Last week, I lay on that same bed, glancing up at the midwife as she beamed down upon me, dimly aware of a muffled healthy thump from the machine next to me, but far more focused on the small demanding voice a few feet away, shouting “My nose! My nose! My nose!”

Eilidh wanted to read I Can Find My Nose, and she wanted to read it now: her new little brother or sister could wait. I thanked the midwife, fed Eilidh rice crackers while I got my blood pressure checked, and then went off to the park.

Earlier that day, I had entered the waiting room where, not quite three years ago, I sat sick with anxiety, waiting for the scan that I hoped would confirm the start of an extraordinary adventure but feared would reveal nothing but an empty womb and a lost hope. That first time round, everything seemed slow and significant. Once we’d had our scan and seen our healthy, kicking baby, that maternity unit took on a dreamy, magical quality that never quite went away, even on those days when I’d wait for over an hour for a five-minute appointment, frantically keeping up with work emails on my much-detested Blackberry.

Second time around, I passed the time with Eilidh cuddled on my knee reading books together, or watching her career around the room, pointing out objects with her usual glee. “Chair!” she’d announce. “Book! Lady!”  This after I’d had the entirely new experience of peeing into a sample jar while crammed into a hospital loo with a fascinated tiny spectator providing a running commentary.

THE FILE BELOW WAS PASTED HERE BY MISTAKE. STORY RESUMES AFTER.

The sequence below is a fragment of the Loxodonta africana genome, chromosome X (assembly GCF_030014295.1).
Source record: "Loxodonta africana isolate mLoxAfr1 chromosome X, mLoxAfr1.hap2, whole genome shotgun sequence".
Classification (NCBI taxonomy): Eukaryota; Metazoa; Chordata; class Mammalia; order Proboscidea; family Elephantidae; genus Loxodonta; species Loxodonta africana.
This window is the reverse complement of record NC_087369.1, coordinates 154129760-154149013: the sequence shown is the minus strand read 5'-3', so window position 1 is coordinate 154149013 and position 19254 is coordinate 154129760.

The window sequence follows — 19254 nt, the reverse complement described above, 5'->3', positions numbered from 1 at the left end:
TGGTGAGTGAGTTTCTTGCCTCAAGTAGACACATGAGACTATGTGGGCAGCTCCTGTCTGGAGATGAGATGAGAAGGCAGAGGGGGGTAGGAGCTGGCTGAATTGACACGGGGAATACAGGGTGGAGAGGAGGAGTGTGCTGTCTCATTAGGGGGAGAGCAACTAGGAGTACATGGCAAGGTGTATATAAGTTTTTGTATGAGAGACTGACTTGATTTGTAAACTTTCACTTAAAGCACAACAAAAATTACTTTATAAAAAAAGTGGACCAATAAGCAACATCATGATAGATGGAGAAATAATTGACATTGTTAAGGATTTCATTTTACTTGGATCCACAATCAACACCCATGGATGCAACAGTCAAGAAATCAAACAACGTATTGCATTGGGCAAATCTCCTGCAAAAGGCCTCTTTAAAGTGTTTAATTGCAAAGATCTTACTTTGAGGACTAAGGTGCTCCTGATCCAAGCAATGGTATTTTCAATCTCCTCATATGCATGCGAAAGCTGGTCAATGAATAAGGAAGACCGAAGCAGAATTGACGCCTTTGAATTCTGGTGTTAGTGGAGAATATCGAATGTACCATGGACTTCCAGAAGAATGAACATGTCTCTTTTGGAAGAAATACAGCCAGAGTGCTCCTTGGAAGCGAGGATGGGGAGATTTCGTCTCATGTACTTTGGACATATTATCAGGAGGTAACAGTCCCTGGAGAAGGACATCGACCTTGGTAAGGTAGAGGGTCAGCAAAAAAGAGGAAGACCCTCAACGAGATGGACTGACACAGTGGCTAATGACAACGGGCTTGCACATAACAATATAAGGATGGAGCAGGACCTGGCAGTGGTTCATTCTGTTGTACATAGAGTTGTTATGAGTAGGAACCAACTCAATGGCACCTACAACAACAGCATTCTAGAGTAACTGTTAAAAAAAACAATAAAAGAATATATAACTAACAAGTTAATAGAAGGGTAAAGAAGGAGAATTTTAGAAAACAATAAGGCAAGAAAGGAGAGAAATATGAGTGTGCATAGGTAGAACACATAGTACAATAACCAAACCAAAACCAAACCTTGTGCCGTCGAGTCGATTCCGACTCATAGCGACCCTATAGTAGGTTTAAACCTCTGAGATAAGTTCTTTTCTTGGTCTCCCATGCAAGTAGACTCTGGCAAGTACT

So far, Eilidh has no real understanding of what’s about to happen. Frankly, neither do I – I suspect that being a mum of two is a whole new ball game. But even at this early stage, not quite four months into my pregnancy, I feel very sure of one thing.

This time around, things are going to be different.

The Citizens, The Mavericks and the Scotland Bill

The STUC was in high dudgeon today following the publication of the Scotland Bill, describing it, confusingly, as “not even the end of the beginning of progress to meaningful additional devolution”.

Reading between the lines of their press release, they seemed upset because they didn’t get to see the Bill before it was published. Having been at the launch and had the chance to chat to a few weary-looking civil servants, I suspect that was because it was only finished at about 2am yesterday and then rushed off to the printers to be produced in time for David Cameron to wave it around chummily on the Our Dynamic Earth stage.

Anyway, I was actually quite interested in the STUC’s suggestion that the Bill should now be subject to a citizen-led consultation process, in order to ensure that all the non-politicians who threw themselves into the referendum campaign can have their voices heard.

I was interested because I’m not sure I agree. Nor am I entirely convinced that the apparent deluge of Yes campaigners signing up to stand for the SNP is unequivocally a good thing.